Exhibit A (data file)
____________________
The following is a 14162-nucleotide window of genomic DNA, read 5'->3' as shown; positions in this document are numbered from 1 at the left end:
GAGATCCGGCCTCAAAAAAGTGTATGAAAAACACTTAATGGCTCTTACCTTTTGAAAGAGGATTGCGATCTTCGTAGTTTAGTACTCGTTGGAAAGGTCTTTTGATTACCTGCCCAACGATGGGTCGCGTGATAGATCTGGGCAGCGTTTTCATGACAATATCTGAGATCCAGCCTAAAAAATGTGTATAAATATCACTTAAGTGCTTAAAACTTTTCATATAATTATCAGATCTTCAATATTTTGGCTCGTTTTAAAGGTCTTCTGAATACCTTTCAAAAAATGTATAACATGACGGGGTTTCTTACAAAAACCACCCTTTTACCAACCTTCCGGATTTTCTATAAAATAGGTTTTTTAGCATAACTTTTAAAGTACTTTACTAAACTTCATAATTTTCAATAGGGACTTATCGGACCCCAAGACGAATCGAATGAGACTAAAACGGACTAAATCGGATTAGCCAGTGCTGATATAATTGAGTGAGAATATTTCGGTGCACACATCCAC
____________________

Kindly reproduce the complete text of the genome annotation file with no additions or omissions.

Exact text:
The following is a 14162-nucleotide window of genomic DNA, read 5'->3' as shown; positions in this document are numbered from 1 at the left end:
GAGATCCGGCCTCAAAAAAGTGTATGAAAAACACTTAATGGCTCTTACCTTTTGAAAGAGGATTGCGATCTTCGTAGTTTAGTACTCGTTGGAAAGGTCTTTTGATTACCTGCCCAACGATGGGTCGCGTGATAGATCTGGGCAGCGTTTTCATGACAATATCTGAGATCCAGCCTAAAAAATGTGTATAAATATCACTTAAGTGCTTAAAACTTTTCATATAATTATCAGATCTTCAATATTTTGGCTCGTTTTAAAGGTCTTCTGAATACCTTTCAAAAAATGTATAACATGACGGGGTTTCTTACAAAAACCACCCTTTTACCAACCTTCCGGATTTTCTATAAAATAGGTTTTTTAGCATAACTTTTAAAGTACTTTACTAAACTTCATAATTTTCAATAGGGACTTATCGGACCCCAAGACGAATCGAATGAGACTAAAACGGACTAAATCGGATTAGCCAGTGCTGATATAATTGAGTGAGAATATTTCGGTGCACACATCCAC